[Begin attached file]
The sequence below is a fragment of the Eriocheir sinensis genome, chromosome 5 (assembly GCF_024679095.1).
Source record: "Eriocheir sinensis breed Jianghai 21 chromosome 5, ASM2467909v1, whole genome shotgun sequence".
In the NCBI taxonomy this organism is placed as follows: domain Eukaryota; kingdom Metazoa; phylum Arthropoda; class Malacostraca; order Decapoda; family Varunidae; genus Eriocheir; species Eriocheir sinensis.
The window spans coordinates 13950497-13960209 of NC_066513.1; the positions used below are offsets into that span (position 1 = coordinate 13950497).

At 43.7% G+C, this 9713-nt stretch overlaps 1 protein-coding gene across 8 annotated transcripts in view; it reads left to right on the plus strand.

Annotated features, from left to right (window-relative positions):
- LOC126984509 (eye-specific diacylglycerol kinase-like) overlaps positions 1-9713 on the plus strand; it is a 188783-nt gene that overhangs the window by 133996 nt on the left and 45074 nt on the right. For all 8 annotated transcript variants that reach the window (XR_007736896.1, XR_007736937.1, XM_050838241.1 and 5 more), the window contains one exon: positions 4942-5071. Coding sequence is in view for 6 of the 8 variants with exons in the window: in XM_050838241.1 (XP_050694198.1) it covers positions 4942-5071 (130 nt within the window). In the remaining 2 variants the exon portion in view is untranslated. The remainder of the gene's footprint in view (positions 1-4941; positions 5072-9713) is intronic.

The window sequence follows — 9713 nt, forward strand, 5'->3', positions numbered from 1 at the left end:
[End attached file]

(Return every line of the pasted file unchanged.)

The sequence below is a fragment of the Eriocheir sinensis genome, chromosome 5 (assembly GCF_024679095.1).
Source record: "Eriocheir sinensis breed Jianghai 21 chromosome 5, ASM2467909v1, whole genome shotgun sequence".
In the NCBI taxonomy this organism is placed as follows: domain Eukaryota; kingdom Metazoa; phylum Arthropoda; class Malacostraca; order Decapoda; family Varunidae; genus Eriocheir; species Eriocheir sinensis.
The window spans coordinates 13950497-13960209 of NC_066513.1; the positions used below are offsets into that span (position 1 = coordinate 13950497).

At 43.7% G+C, this 9713-nt stretch overlaps 1 protein-coding gene across 8 annotated transcripts in view; it reads left to right on the plus strand.

Annotated features, from left to right (window-relative positions):
- LOC126984509 (eye-specific diacylglycerol kinase-like) overlaps positions 1-9713 on the plus strand; it is a 188783-nt gene that overhangs the window by 133996 nt on the left and 45074 nt on the right. For all 8 annotated transcript variants that reach the window (XR_007736896.1, XR_007736937.1, XM_050838241.1 and 5 more), the window contains one exon: positions 4942-5071. Coding sequence is in view for 6 of the 8 variants with exons in the window: in XM_050838241.1 (XP_050694198.1) it covers positions 4942-5071 (130 nt within the window). In the remaining 2 variants the exon portion in view is untranslated. The remainder of the gene's footprint in view (positions 1-4941; positions 5072-9713) is intronic.

The window sequence follows — 9713 nt, forward strand, 5'->3', positions numbered from 1 at the left end: